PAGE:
How Westray Changed Canadian Safety Culture
The Westray Mine disaster of May 9, 1992 forever changed Canada’s safety culture, according to safety training consultant Wilson Bateman.
Twenty-six coal miners died 20 years ago this month in an underground methane and coal dust explosion at the Westray Mine in Plymouth, NS. The disaster directly led to the enactment of federal Bill C-45 legislation late in 2003.
C-45 allows for the criminal prosecution of anyone who undertakes or has the authority to direct how a person does work or performs a task, who fails to take reasonable steps to prevent bodily harm to that person or any other person, arising from that work or task.
“Westray is not just about mining safety—it was the catalyst, not just in mining, but in every industry in Canada,” says Bateman, who heads Global Training Edge Inc. inWelland,ON. “It impacted our families, the government, both federal and provincial, and employers and employees.”
He says it is amazing how the safety culture in Canada has changed since Westray.
“Take a look at the number of organizations providing safety services—the community organizations, the universities and community college systems. Take a look at the legislation, the increased level of enforcement, higher fines, the increased role of the worker compensation boards and the union activities.”
Bateman says Westray has had an impact on safety inCanadafor all citizens, adding, “I believe that the Westray disaster and the loss of the 26 miners have made all of our lives so much safer. We now conduct safety training in school.”
Politicians, public servants, employers, workers and Westray families can all learn powerful lessons from the Westray tragedy, according to Bateman.
He urges politicians to “never become so single-minded in your pursuit for jobs and political profit that your responsibility and common sense become blurred.”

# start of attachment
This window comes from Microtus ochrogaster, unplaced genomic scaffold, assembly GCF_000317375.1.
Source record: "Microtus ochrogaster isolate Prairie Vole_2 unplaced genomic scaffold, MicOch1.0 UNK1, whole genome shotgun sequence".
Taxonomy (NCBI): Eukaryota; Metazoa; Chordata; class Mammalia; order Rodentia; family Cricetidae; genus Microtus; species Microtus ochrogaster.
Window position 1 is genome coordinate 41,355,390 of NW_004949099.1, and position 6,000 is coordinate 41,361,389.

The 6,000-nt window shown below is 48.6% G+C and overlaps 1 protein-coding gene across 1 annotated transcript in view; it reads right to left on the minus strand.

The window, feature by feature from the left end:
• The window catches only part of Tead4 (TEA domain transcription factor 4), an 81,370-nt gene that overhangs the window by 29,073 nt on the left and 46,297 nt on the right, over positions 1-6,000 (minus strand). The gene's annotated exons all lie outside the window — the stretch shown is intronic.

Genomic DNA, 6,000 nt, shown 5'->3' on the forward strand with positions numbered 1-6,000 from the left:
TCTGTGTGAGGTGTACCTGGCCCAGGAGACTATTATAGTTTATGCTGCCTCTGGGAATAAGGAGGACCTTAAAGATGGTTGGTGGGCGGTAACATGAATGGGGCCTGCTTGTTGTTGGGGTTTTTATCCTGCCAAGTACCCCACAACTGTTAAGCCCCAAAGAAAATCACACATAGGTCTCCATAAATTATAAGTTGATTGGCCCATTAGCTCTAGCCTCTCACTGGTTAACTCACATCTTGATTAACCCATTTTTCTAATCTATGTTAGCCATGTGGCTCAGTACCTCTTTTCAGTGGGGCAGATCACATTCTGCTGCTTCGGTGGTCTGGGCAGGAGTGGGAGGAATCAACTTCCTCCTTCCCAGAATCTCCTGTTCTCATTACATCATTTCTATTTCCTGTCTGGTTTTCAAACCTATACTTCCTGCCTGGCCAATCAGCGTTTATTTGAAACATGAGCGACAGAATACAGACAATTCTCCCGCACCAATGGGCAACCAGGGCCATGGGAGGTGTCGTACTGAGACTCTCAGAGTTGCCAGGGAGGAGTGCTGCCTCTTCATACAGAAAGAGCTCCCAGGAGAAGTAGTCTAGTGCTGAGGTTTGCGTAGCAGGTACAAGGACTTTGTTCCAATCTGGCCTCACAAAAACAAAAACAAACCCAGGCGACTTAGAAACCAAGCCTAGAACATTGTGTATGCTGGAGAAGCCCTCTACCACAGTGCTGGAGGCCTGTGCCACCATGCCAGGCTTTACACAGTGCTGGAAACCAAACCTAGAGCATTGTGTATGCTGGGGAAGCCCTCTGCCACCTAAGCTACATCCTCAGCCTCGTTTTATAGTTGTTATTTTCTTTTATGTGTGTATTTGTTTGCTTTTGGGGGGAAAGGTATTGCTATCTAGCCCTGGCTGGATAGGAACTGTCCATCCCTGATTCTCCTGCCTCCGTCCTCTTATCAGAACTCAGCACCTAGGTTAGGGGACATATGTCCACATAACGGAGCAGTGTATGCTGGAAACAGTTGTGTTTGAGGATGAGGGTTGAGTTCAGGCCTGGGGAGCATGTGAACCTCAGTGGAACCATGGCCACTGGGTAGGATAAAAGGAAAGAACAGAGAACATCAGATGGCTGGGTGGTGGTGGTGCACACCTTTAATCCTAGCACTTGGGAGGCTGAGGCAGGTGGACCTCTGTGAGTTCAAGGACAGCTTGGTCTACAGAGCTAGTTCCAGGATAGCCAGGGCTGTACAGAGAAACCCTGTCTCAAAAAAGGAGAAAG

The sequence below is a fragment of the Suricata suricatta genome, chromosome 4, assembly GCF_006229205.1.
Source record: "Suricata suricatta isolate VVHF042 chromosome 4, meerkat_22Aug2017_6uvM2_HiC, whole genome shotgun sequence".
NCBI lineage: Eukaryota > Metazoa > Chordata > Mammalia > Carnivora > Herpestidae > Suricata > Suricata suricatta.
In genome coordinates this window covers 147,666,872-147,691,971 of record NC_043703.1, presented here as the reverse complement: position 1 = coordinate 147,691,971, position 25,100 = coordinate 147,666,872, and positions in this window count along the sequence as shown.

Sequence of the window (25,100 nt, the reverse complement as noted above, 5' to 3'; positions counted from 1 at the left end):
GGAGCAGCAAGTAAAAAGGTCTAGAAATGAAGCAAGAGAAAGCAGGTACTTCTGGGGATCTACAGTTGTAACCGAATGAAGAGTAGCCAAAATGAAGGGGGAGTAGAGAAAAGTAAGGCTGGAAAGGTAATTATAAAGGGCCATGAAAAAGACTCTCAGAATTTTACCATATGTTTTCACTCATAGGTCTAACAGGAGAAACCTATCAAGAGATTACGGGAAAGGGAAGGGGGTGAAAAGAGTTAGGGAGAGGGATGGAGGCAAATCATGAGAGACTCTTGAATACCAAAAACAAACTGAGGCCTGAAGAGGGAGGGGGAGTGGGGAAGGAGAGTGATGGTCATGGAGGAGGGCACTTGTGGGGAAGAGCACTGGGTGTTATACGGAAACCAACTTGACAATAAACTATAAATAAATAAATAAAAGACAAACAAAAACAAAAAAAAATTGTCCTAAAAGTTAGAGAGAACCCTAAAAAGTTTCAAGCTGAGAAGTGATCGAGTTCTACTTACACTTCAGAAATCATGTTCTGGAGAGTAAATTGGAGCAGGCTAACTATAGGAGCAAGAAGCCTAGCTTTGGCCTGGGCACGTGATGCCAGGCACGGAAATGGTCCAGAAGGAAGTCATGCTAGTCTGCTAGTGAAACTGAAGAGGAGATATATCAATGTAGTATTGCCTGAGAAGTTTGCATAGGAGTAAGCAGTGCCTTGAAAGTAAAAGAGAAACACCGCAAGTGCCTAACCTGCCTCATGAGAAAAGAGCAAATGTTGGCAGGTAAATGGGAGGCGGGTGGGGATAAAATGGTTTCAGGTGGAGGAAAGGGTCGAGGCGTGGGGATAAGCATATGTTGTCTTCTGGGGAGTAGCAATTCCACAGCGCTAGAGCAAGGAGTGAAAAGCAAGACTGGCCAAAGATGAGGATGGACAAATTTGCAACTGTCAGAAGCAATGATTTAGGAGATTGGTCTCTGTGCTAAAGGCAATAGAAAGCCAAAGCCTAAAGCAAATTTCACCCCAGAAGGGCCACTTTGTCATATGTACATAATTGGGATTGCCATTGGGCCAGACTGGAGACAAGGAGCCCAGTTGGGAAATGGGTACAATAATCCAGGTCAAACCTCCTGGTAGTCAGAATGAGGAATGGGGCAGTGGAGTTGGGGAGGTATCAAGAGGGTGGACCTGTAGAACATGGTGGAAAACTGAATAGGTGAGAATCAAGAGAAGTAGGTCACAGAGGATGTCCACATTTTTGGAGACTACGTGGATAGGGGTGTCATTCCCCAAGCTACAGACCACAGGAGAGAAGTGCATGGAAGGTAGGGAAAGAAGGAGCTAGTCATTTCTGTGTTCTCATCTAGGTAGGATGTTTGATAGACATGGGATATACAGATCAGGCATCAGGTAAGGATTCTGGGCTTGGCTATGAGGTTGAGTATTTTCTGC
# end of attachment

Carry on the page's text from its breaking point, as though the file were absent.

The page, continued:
“Never forget about your responsibility to look after the big picture. Never forget that you were elected to look out for the best interests of your province or country and its people,” he says. “Remember your spoken and unspoken influence on staff. Never let the rule be ‘jobs at any cost’ and never be blinded by your politics.”
Westray’s lessons for public servants include, first and foremost: “Ensure compliance with the laws you administer.”
“Ask the awkward questions. Never become complacent. Tell people when you are in over your head and never go along with a system that is not working.”
Bateman says employers must realize that safety is “part and parcel of running a business” and it needs to be built into their plans.
“Put it on your balance sheet. Never make people choose between a paycheque and their lives.”
He urges employers to not cut corners and to not bend the rules.
“Don’t wait to react to problems—deal with them up front. Focus on prevention, understand your responsibilities, care about your workforce and always remember that every incident can be prevented.”
Workers, too, have a responsibility to look out for themselves and their co-workers. Bateman says they need to learn their rights and become informed and involved in safety.
Workers must raise red flags when they encounter dangerous situations and never cut corners to get a job finished faster.
And families who lost loved ones in the Westray disaster need to know that what occurred will always be an active living presence in workplaces across Nova Scotia (and far beyond). “Your husbands, your fathers, your sons, your brothers and your friends will never be forgotten. Their legacy lives on.”